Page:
The Bulletin Board

Attorney general seeks $5 million in federal money for victim services

By: - February 20, 2023 12:03 pm
Door reads "Executive Council Office"

The Department of Justice is expected to ask the Executive Council on Wednesday for $5 million in American Rescue Plan money for its victims’ compensation program. (New Hampshire Bulletin)

This story was updated Monday, Feb. 20, 2023, at 12:30 p.m. to clarify which victim services are supported with federal funding.

The effects of COVID-19’s social isolation, health problems, and job loss continue to drive increases in calls to domestic violence and sexual assault hotlines, emergency shelters, and child abuse referrals, according to the Department of Justice. 

Worse, the increased demand coincides with a drop in federal money available for victims of crime for help with new housing, medical care, lost wages, and emergency funds. The Department of Justice is expected to ask the Executive Council on Wednesday to mitigate that loss with $5 million in American Rescue Plan money for victim services. 

In his request to the council, Attorney General John Formella focused on victims of domestic violence and sexual assault.

In 2022, calls to crisis lines increased by approximately 66 percent, according to the department’s request. Emergency shelters saw a 30 percent increase over 2019 from domestic violence victims, according to the department.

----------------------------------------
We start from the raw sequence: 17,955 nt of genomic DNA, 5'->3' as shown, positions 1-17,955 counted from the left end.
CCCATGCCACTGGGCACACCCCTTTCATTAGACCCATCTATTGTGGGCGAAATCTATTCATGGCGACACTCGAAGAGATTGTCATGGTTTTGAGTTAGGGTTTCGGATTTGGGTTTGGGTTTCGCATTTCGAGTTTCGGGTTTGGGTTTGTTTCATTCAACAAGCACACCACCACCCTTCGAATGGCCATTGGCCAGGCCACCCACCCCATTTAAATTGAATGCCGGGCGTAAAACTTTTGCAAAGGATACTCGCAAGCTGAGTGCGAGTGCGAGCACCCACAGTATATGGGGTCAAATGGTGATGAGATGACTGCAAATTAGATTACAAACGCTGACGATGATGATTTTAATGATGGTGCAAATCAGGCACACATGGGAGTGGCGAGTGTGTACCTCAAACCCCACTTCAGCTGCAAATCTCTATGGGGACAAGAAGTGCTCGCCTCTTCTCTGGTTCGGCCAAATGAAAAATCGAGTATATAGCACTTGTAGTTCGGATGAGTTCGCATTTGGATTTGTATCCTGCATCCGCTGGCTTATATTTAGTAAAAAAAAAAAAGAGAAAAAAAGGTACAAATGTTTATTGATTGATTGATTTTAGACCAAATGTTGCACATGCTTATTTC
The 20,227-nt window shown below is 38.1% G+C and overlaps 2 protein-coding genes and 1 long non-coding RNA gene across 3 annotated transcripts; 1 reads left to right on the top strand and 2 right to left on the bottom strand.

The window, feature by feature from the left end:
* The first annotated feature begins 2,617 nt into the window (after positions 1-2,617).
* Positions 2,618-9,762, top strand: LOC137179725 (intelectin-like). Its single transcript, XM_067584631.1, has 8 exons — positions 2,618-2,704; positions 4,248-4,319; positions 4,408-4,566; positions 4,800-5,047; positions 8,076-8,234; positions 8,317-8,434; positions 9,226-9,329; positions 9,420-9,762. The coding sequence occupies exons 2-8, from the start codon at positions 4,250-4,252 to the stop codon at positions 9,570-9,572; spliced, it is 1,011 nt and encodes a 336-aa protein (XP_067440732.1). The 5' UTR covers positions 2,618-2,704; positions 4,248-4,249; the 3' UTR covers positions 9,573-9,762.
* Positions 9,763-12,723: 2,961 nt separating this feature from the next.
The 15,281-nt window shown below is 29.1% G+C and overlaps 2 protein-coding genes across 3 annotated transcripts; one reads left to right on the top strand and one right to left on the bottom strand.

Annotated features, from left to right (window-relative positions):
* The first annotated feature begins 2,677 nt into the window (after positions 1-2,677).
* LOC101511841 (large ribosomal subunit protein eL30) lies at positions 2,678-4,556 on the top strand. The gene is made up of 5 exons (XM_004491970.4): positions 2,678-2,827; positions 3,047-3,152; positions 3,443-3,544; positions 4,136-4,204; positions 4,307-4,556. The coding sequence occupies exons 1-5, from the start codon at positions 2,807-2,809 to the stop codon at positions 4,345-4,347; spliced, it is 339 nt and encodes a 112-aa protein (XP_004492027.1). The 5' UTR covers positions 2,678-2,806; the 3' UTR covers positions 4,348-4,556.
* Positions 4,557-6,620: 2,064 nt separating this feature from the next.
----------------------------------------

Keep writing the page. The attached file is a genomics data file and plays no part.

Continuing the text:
“Despite relaxed COVID-19 restrictions, there are indications that the need for victim services will continue to increase,” the department’s request said. “Mandated social isolation, compounded with the fear of getting sick, instantly provided new ways for abusive partners to leverage power and control.”

Victims who lost jobs don’t have the money to escape a dangerous situation, putting them more at risk of economic abuse, the request said. And child welfare advocates and investigators are working though a backlog of reports of child abuse, which increased after children returned to school and child care centers, where adults recognized and reported safety concerns, the department said.   

The federal Victims of Crime Act has provided states assistance for victims since 1984 with money collected in federal court fines. That funding has dropped as federal prosecutors have shifted from court prosecutions to negotiated agreements, where any criminal fines were excluded from the program. 

Under a 2021 law change, both kinds of resolutions to federal cases now fund victim services. Victim advocates have urged states to find alternative funding while the law change begins replenishing lost compensation money.

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Annmarie Timmins
Annmarie Timmins

Senior reporter Annmarie Timmins is a New Hampshire native who covered state government, courts, and social justice issues for the Concord Monitor for 25 years. During her time with the Monitor, she won a Nieman Fellowship to study journalism and mental health courts at Harvard for a year. She has taught journalism at the University of New Hampshire and writing at the Nackey S. Loeb School of Communications.